If movable frame hives are at hand, this is
or no honey.
Should the queen have been destroyed, they
easily done.
will soon rear another, and collect far more honey, and
prove a thousand times more satisfactory to you, than if
you had waited till fall, and then cruelly destroyed them
I have no
all, as is so often done for their stores alone.
icil,
patience with that class of bee-hunters, or b-ee-keepers
who practice
this latter barbarity.
It is
too
the practice of the rude Indians of the forest,
much like
who annu-
whole herds of deer for their skins alone. A
parallel still would be found in the farmer
who should make yearly slaughter of his beeves and other stock for their hides, throwing their carcasses to the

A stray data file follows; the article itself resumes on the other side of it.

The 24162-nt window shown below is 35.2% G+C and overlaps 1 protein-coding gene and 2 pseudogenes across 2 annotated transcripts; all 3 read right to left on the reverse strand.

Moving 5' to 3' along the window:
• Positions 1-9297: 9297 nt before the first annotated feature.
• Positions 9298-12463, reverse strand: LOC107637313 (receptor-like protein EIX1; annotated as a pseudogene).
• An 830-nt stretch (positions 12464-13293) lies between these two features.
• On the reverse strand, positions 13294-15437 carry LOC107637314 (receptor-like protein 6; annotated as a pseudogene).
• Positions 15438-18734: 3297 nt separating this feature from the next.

winds
After a bee tree is cut and the bees "broken up," robbers from neighboring trees or otherwise soon make their
ally slay
more perfect
1
appearance, appropriating the spoils. If any wild swarms
are in the vicinity, as is most always the case if the tree
contains an old one, they are easily followed home and
I have often found three or four
a hundred rods.
captured.
in a circuit of
W
ITALIAN- BEES.
Fig 30
Fig.
— Queen Magnified.
32.— "Worker Magnified.
Fig.
33.— Queen.
Fig 35.— Worker.
SUCCESSFUL BEE-KEEPI.VG.
t6'
ITALIAN BEES.
The
in
a
Italian Bee, called also the Ligurian Bee, is found
small Alps-pent
northern
Italy
embracing-
district,
and southern
Switzerland.
portions
of
They were
described by
and are
and other ancient writers, as " small and
round in size and shape, and variegated iv. color," and
Various accounts
the most valuable of any then known.
of bees answering the above description, as once known